Bidirectional interaction between immune and nervous systems is considered an important biological process in health and disease. However, little is known about the mechanisms involved in their interaction in the human liver. This study examines the distribution of intrahepatic NPY, SP immunoreactive (IR) nerve fibers and their antomical relationship with immunocells containing tumor necrosis factor-α (TNF-α) and nuclear factor κB (NF-κB) in patients with autoimmune hepatitis. Liver specimens were obtained from control liver and autoimmune hepatitis patients. The immunoreactivity was determined by immunohisto- and immunocytochemistry and confocal laser microscopy. In hepatitis, the number of NPY-IR and SP-IR nerve fibers increased significantly. These IR nerve fibers were in very close contact with the lymphocytes. In healthy controls, no NPY-IR, SP-IR or NF-κB IR lymphocytes and only a few TNF-α positive cells, were observed. In hepatitis, some of the lymphocytes showed immunoreactivity for SP and NPY in the portal area. Fluorescent double-labeled immunostaining revealed that in these cells NPY did not colocalize with TNF-α or NF-κB. However, some of the SP fluorescence-positive immune cells exhibited immunostaining for p65 of NF-κB, where their labeling was detected in the nuclei. Under the electronmicroscope, these cells could be identified (lymphocytes, plasmacells and mast cells). The gap between the IR nerve fibers and immunocells was 1 μm or even less. Overexpression of SP in lymphocytes may amplify local inflammation, while NPY may contribute to liver homeostasis in hepatitis. Neural immunomodulation (SP antagonists and NPY) might be a novel therapeutic concept in the management of liver inflammation.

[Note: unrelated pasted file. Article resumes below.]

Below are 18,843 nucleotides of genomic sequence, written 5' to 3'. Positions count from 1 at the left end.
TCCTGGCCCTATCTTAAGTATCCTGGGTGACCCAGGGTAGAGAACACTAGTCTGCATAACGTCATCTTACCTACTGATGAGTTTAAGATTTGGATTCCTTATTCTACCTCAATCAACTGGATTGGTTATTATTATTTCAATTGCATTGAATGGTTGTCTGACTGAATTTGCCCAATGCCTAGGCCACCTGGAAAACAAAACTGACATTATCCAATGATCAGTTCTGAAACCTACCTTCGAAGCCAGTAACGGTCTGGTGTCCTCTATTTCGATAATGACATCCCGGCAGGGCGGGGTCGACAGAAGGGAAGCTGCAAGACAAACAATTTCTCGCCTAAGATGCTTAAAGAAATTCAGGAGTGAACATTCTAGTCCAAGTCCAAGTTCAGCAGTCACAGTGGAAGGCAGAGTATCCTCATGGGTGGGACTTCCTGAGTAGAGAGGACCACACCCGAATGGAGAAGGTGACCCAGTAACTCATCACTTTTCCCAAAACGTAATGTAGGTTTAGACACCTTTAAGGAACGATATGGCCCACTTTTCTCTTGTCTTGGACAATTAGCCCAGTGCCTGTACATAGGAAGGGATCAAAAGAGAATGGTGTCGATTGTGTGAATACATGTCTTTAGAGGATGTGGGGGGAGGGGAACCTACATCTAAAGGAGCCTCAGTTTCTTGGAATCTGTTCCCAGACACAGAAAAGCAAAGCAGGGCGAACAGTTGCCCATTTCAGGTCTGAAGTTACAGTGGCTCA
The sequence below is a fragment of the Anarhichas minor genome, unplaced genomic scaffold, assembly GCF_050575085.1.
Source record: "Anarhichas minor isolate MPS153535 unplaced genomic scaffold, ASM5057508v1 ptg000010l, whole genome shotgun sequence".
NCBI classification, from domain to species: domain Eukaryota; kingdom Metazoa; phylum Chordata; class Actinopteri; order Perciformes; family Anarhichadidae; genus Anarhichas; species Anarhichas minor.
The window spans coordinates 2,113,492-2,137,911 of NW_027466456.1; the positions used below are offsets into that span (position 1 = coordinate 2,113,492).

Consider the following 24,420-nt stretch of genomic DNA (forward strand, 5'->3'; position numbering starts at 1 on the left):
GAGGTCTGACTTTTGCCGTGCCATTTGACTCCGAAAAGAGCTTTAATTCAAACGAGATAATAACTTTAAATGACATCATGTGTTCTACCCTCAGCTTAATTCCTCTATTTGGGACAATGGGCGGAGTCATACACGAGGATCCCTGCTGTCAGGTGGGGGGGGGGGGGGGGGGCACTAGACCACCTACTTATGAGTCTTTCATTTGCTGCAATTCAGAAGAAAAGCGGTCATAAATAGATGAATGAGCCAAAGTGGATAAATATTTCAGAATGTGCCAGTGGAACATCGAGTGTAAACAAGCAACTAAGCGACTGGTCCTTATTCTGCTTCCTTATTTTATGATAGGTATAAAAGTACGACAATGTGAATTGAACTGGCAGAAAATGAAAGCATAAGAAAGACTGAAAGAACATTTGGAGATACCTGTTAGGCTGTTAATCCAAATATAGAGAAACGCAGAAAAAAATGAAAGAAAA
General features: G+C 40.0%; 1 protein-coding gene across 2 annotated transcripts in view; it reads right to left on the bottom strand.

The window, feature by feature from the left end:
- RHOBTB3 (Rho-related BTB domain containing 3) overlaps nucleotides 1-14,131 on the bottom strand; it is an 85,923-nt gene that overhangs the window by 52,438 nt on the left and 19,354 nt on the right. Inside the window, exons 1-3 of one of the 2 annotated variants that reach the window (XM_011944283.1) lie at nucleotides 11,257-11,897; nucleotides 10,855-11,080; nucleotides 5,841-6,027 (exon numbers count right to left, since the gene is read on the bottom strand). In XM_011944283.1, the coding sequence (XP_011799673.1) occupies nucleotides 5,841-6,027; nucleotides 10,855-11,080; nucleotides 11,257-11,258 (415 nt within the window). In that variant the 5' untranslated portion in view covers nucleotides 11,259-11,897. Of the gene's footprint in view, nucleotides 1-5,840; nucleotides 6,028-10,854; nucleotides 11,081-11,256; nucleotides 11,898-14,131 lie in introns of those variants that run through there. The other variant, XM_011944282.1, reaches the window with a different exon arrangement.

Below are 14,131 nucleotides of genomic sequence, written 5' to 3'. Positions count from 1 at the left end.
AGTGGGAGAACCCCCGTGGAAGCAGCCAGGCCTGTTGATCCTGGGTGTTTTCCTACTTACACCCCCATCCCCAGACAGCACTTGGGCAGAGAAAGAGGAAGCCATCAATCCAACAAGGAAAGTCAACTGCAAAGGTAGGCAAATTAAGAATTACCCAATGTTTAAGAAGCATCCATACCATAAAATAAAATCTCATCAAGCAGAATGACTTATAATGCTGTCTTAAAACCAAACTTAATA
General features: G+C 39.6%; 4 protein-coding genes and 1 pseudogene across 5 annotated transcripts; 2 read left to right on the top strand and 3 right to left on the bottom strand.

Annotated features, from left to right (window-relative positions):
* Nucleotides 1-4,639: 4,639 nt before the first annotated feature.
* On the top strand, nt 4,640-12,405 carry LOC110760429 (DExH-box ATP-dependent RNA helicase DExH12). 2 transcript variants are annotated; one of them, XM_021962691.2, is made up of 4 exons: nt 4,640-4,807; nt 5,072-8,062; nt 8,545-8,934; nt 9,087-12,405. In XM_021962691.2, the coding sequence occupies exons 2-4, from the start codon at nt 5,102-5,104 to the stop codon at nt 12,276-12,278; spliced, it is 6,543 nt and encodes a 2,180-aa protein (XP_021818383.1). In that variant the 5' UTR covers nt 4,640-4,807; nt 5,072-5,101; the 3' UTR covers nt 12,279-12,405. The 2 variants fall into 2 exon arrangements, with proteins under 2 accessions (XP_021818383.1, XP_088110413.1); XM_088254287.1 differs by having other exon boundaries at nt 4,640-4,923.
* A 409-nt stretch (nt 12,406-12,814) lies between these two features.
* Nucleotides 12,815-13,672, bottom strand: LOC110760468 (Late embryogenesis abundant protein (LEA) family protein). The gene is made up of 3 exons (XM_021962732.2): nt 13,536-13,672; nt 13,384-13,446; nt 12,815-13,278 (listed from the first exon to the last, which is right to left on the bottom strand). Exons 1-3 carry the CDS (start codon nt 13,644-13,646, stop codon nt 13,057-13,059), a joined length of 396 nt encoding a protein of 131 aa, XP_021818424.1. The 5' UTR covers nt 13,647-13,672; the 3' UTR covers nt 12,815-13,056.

ASJC Scopus subject areas
- Pathology and Forensic Medicine
- Cell Biology